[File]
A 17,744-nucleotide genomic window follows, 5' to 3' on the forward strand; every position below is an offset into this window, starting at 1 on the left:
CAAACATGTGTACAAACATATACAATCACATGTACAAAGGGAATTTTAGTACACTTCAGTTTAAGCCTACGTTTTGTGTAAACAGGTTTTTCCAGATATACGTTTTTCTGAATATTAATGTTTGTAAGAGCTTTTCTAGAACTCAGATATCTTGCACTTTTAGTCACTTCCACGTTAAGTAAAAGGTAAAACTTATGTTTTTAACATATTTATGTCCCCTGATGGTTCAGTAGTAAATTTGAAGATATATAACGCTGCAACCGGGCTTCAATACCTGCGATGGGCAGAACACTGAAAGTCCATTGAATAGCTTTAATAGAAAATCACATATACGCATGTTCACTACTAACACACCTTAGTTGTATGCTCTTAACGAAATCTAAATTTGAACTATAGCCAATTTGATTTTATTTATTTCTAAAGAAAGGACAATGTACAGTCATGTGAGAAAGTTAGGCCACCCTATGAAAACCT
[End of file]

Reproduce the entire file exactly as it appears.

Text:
A 17,744-nucleotide genomic window follows, 5' to 3' on the forward strand; every position below is an offset into this window, starting at 1 on the left:
CAAACATGTGTACAAACATATACAATCACATGTACAAAGGGAATTTTAGTACACTTCAGTTTAAGCCTACGTTTTGTGTAAACAGGTTTTTCCAGATATACGTTTTTCTGAATATTAATGTTTGTAAGAGCTTTTCTAGAACTCAGATATCTTGCACTTTTAGTCACTTCCACGTTAAGTAAAAGGTAAAACTTATGTTTTTAACATATTTATGTCCCCTGATGGTTCAGTAGTAAATTTGAAGATATATAACGCTGCAACCGGGCTTCAATACCTGCGATGGGCAGAACACTGAAAGTCCATTGAATAGCTTTAATAGAAAATCACATATACGCATGTTCACTACTAACACACCTTAGTTGTATGCTCTTAACGAAATCTAAATTTGAACTATAGCCAATTTGATTTTATTTATTTCTAAAGAAAGGACAATGTACAGTCATGTGAGAAAGTTAGGCCACCCTATGAAAACCT